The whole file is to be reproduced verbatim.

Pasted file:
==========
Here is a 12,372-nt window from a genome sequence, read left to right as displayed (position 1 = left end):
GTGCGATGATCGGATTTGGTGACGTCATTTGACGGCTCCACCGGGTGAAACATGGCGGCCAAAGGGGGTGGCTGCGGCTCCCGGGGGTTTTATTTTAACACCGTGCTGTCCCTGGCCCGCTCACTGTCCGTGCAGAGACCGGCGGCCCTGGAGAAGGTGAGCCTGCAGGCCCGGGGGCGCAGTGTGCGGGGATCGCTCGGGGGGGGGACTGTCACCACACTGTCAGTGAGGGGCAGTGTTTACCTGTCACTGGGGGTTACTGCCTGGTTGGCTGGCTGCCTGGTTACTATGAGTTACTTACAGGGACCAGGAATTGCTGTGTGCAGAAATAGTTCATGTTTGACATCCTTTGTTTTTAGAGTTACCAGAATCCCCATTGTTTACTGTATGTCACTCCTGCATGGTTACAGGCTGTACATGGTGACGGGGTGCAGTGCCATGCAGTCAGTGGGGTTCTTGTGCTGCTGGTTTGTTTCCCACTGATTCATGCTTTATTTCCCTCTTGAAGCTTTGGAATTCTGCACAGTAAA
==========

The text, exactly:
Here is a 12,372-nt window from a genome sequence, read left to right as displayed (position 1 = left end):
GTGCGATGATCGGATTTGGTGACGTCATTTGACGGCTCCACCGGGTGAAACATGGCGGCCAAAGGGGGTGGCTGCGGCTCCCGGGGGTTTTATTTTAACACCGTGCTGTCCCTGGCCCGCTCACTGTCCGTGCAGAGACCGGCGGCCCTGGAGAAGGTGAGCCTGCAGGCCCGGGGGCGCAGTGTGCGGGGATCGCTCGGGGGGGGGACTGTCACCACACTGTCAGTGAGGGGCAGTGTTTACCTGTCACTGGGGGTTACTGCCTGGTTGGCTGGCTGCCTGGTTACTATGAGTTACTTACAGGGACCAGGAATTGCTGTGTGCAGAAATAGTTCATGTTTGACATCCTTTGTTTTTAGAGTTACCAGAATCCCCATTGTTTACTGTATGTCACTCCTGCATGGTTACAGGCTGTACATGGTGACGGGGTGCAGTGCCATGCAGTCAGTGGGGTTCTTGTGCTGCTGGTTTGTTTCCCACTGATTCATGCTTTATTTCCCTCTTGAAGCTTTGGAATTCTGCACAGTAAA